FATF Adopts Guidance on Bank Customer Due Diligence

Printer-friendlyPrinter-friendly EmailEmail
Date: 
November 20, 2017
Author: 

At its November 2017 plenary session the Financial Action Task Force (FATF) approved two documents relevant to nonprofit financial access concerns. First FATF adopted a customer due diligence supplement to its 2013 FATF Guidance Anti-Money Laundering and Terrorist Financing Measures and Financial Inclusion. These are combined in one document.  While focused on individuals/natural persons rather than nonprofit organizations (NPOs), the new guidance is relevant in that it demonstrates FATF’s commitment to financial inclusion and provides some indication of how the risk-based approach (RBA) can be applied to increase access to the regulated financial system. At some point in the future, a similar document focused on NPOs would be useful for all stakeholders. Second, FATF published a short statement supporting technical innovation in financial services that is consistent with its standards. 

The Customer Due Diligence supplement states that its objective is “to encourage countries to implement the FATF Recommendations and the RBA in a way that responds to the need to bring the financially excluded into the regulated financial sector…” It includes a number of short case studies of steps countries have taken to encourage financial inclusion, but goes out of its way to note that these measures are examples only and have not yet been subjected to scrutiny in an FATF evaluation.

The supplement notes the importance of context in designing customer due diligence measures, saying “Proportionate, risk-based AML/CFT controls may be applied to products and services intended to support financial inclusion, based on the nature and on the level of assessed ML/TF risks associated to these products or services.” It goes on to note that countries (and banks) can allow flexibility with accounts based on risk, using the national risk assessment (NRA) and taking a “holistic approach” that considers not only inherent risk associated with the services offered but also the profile of the underserved population targeted.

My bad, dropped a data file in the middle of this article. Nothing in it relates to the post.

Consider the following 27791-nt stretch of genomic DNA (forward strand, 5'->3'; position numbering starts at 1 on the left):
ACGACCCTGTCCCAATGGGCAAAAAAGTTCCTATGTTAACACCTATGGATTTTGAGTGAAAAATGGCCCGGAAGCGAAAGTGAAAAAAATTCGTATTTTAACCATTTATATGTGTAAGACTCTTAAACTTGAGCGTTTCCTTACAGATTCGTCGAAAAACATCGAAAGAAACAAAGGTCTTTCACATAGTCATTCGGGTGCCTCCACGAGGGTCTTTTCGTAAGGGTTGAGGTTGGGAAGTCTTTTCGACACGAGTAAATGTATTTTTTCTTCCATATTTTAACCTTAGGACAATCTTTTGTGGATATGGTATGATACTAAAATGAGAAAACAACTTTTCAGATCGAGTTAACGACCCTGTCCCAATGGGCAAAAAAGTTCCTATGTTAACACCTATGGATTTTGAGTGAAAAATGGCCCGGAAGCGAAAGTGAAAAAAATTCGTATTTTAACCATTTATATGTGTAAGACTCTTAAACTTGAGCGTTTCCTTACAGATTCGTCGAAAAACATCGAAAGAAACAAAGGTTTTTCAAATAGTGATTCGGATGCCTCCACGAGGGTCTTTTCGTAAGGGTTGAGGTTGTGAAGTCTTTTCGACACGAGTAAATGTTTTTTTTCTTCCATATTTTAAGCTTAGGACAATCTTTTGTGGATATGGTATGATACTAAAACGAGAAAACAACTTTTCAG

Risk mitigation measures can also be used to promote financial inclusion. FATF says “Incentives to financial inclusion are only acceptable in so far as this approach includes appropriate measures to mitigate the risks.” Some approaches described that could be adapted to the nonprofit context include:

  • Tiered customer due diligence approaches: “Financial inclusion objectives have led a number of countries to design a so-called ‘progressive’ or ‘tiered’ CDD approach. Clients have access to a range of different account functionalities….” The criteria for the tiered approach “are highly dependent on the national context” and should be based on findings in the NRA, which countries should communicate to financial institutions.
  • Limited/restricted product services: Limits on what services are provided to account holders can “limit the attractiveness of the relevant products and services to criminal abuse,” and risk mitigation measures could apply.  Examples of this approach include limits on the total value of transactions and/or their frequency.

The supplement goes into extensive detail on customer identification and verification criteria, noting that “The FATF Recommendations do not establish any specific requirements regarding the identification data to be collected or how identity should be verified.” While customer due diligence for NPOs differs from individual accounts, these examples have some utility for NPOs in 1) establishing a standard of flexibility in how customer identification is done, and 2) providing examples of ways financial institutions can identify or verify board members and key employees of NPOs. The supplement also sets out ways that technology can be used in this context.